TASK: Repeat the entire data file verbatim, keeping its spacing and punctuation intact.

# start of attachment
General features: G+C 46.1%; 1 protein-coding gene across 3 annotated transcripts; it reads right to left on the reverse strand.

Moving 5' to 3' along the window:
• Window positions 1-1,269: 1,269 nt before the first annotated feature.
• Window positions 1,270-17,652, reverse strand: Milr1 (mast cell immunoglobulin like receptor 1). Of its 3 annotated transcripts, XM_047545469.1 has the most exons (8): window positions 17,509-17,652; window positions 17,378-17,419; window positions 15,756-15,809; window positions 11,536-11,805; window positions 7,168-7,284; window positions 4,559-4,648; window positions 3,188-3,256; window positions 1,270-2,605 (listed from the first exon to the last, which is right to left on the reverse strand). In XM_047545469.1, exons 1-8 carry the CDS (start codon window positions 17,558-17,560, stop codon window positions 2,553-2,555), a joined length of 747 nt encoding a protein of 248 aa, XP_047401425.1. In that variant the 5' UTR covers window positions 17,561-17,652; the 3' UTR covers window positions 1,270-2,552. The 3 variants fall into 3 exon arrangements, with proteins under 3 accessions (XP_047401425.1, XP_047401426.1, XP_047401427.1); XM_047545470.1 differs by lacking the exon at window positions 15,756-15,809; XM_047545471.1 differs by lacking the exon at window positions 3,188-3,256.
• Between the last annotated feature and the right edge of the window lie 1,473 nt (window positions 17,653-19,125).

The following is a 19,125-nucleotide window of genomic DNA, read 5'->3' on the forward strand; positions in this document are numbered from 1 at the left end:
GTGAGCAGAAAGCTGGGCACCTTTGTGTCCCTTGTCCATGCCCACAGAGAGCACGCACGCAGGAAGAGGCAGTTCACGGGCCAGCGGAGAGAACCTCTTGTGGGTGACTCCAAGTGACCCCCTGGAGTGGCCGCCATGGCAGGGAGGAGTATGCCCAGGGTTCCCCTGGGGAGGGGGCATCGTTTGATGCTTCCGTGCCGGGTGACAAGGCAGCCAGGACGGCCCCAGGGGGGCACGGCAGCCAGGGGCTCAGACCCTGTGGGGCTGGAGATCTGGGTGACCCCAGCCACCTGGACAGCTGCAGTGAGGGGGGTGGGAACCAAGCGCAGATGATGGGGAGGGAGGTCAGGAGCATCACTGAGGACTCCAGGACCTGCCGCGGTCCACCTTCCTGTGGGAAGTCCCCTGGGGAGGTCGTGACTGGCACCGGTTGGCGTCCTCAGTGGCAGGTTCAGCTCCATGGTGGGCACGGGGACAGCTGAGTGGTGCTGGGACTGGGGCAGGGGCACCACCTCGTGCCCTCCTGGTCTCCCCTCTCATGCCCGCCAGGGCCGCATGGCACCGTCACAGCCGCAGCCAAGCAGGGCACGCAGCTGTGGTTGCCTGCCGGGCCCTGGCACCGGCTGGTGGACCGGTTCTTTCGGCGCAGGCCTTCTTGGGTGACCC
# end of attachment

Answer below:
General features: G+C 46.1%; 1 protein-coding gene across 3 annotated transcripts; it reads right to left on the reverse strand.

Moving 5' to 3' along the window:
• Window positions 1-1,269: 1,269 nt before the first annotated feature.
• Window positions 1,270-17,652, reverse strand: Milr1 (mast cell immunoglobulin like receptor 1). Of its 3 annotated transcripts, XM_047545469.1 has the most exons (8): window positions 17,509-17,652; window positions 17,378-17,419; window positions 15,756-15,809; window positions 11,536-11,805; window positions 7,168-7,284; window positions 4,559-4,648; window positions 3,188-3,256; window positions 1,270-2,605 (listed from the first exon to the last, which is right to left on the reverse strand). In XM_047545469.1, exons 1-8 carry the CDS (start codon window positions 17,558-17,560, stop codon window positions 2,553-2,555), a joined length of 747 nt encoding a protein of 248 aa, XP_047401425.1. In that variant the 5' UTR covers window positions 17,561-17,652; the 3' UTR covers window positions 1,270-2,552. The 3 variants fall into 3 exon arrangements, with proteins under 3 accessions (XP_047401425.1, XP_047401426.1, XP_047401427.1); XM_047545470.1 differs by lacking the exon at window positions 15,756-15,809; XM_047545471.1 differs by lacking the exon at window positions 3,188-3,256.
• Between the last annotated feature and the right edge of the window lie 1,473 nt (window positions 17,653-19,125).

The following is a 19,125-nucleotide window of genomic DNA, read 5'->3' on the forward strand; positions in this document are numbered from 1 at the left end:
GTGAGCAGAAAGCTGGGCACCTTTGTGTCCCTTGTCCATGCCCACAGAGAGCACGCACGCAGGAAGAGGCAGTTCACGGGCCAGCGGAGAGAACCTCTTGTGGGTGACTCCAAGTGACCCCCTGGAGTGGCCGCCATGGCAGGGAGGAGTATGCCCAGGGTTCCCCTGGGGAGGGGGCATCGTTTGATGCTTCCGTGCCGGGTGACAAGGCAGCCAGGACGGCCCCAGGGGGGCACGGCAGCCAGGGGCTCAGACCCTGTGGGGCTGGAGATCTGGGTGACCCCAGCCACCTGGACAGCTGCAGTGAGGGGGGTGGGAACCAAGCGCAGATGATGGGGAGGGAGGTCAGGAGCATCACTGAGGACTCCAGGACCTGCCGCGGTCCACCTTCCTGTGGGAAGTCCCCTGGGGAGGTCGTGACTGGCACCGGTTGGCGTCCTCAGTGGCAGGTTCAGCTCCATGGTGGGCACGGGGACAGCTGAGTGGTGCTGGGACTGGGGCAGGGGCACCACCTCGTGCCCTCCTGGTCTCCCCTCTCATGCCCGCCAGGGCCGCATGGCACCGTCACAGCCGCAGCCAAGCAGGGCACGCAGCTGTGGTTGCCTGCCGGGCCCTGGCACCGGCTGGTGGACCGGTTCTTTCGGCGCAGGCCTTCTTGGGTGACCC